By Meir Abelson

(Submitted by Malcolm Baker)

One day in 1980 Meir Abelson, a Land Valuer with the Ministry of Justice in Jerusalem, was walking along Alkalay Street in Rehavia when he spied a newly painted notice on the door of number 9: "THE CENTER FOR VOLUNTARY SERVICE." Something impelled him to enter; sitting at a desk was Hava Ya'ari, a retired head teacher at Yehuda Halevi School. She looked at him and said: "I only put that notice on the door five minutes ago; you are the first person to come in!" Meir replied: "What can I do for you?"

So began over thirty years of voluntary work that began in the slums of Katamonim in Jerusalem and eventually spread to Carmiel in the north to Ashkelon in the south, so that today's estimate is that over 10,000 youngsters have – with the help of what became a Charitable Trust named "The Future Generation Fund" – been given a chance to succeed in life that they could never have envisaged.

Firstly – a word about the organization. It was formally registered as a non-profit organization in 1993; it holds a Certificate of Proper Management from the registrar of non-profit associations, and is recognised for section 46a tax credits for Israeli contributions. We can receive US tax deductible contributions through PEF Israel Endowments Funds, Inc., and through "Israel Gives," a 501C3 organization; In the UK we are recognized by the Charities Aid Foundation. Our activities are conducted by an accountant and an auditor.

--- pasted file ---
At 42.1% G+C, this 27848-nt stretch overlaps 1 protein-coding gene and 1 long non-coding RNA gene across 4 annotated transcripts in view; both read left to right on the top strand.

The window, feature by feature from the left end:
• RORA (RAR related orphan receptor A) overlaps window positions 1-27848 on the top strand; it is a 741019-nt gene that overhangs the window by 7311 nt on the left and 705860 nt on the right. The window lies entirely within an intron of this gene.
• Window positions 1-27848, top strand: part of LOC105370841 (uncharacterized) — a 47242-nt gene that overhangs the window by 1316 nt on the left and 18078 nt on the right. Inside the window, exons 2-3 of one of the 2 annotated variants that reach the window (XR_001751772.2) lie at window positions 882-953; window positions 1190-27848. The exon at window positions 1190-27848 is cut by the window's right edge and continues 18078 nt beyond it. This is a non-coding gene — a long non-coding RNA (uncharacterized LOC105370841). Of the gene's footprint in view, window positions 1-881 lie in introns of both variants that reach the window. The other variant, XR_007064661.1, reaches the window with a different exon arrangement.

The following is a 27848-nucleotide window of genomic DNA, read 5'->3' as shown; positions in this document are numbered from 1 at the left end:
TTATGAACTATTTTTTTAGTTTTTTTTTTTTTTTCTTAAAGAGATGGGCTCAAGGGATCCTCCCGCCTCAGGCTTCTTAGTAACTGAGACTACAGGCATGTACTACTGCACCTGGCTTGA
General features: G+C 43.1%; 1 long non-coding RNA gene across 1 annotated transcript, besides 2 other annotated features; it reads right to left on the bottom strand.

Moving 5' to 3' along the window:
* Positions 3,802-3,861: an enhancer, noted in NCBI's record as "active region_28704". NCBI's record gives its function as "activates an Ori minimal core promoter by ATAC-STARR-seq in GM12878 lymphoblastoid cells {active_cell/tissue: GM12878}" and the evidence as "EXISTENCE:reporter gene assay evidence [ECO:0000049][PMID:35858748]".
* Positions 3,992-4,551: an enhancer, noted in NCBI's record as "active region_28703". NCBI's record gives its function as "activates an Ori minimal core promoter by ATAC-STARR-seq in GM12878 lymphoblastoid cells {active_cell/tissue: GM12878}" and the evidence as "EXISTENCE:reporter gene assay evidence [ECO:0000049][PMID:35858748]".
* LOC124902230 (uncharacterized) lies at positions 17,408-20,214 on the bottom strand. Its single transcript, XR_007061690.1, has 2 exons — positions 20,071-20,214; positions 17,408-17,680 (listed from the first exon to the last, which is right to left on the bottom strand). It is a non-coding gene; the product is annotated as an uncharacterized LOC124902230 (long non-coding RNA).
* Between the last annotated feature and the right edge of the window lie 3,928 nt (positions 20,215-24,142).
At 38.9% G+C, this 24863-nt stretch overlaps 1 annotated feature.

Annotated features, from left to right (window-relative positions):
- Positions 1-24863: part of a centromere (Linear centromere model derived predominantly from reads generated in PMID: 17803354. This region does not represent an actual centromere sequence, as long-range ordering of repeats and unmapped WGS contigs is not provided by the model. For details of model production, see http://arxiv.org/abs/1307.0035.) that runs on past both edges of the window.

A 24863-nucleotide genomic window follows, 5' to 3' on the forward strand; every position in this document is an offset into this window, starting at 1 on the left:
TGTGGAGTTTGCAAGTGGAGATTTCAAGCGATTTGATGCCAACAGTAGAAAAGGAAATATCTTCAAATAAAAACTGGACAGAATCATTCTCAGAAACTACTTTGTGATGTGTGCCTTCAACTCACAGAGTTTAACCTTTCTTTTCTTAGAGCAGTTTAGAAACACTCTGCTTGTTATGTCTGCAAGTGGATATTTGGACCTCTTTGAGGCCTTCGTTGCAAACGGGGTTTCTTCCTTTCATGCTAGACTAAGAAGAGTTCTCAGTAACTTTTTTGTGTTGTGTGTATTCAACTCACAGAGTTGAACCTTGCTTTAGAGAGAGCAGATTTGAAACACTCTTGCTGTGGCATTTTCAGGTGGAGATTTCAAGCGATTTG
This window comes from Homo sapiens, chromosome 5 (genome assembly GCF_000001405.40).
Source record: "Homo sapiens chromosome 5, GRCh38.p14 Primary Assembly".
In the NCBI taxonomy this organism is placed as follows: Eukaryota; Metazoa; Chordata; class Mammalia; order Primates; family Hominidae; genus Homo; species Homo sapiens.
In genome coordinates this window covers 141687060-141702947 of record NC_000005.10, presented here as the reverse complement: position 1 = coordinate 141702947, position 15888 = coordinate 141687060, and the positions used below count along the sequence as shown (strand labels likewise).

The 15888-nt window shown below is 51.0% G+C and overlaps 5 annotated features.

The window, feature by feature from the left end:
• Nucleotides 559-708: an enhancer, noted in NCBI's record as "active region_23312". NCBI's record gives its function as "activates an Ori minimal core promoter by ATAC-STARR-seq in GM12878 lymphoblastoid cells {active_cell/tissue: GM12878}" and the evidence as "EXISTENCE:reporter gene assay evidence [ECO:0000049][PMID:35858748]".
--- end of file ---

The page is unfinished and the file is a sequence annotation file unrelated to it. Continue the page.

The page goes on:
Our first case was a penniless, lonely boy named Eli who came alone on aliya, leaving his family in Morocco to follow him some years later; after serving in the Army, he aspired to become a teacher. Convinced of his worth, we financed his training with the help of the B'nai Brith First Lodge of England, which became our first regular contributor to what became the Future Generation Fund, and continued until the Lodge closed down a few years ago. After an outstanding career, he was finally appointed Director of the Youth Department of the City of Carmiel in Galilee. Our partnership has been so successful that a recent estimate of the number of youngsters we have helped together is over 3,000.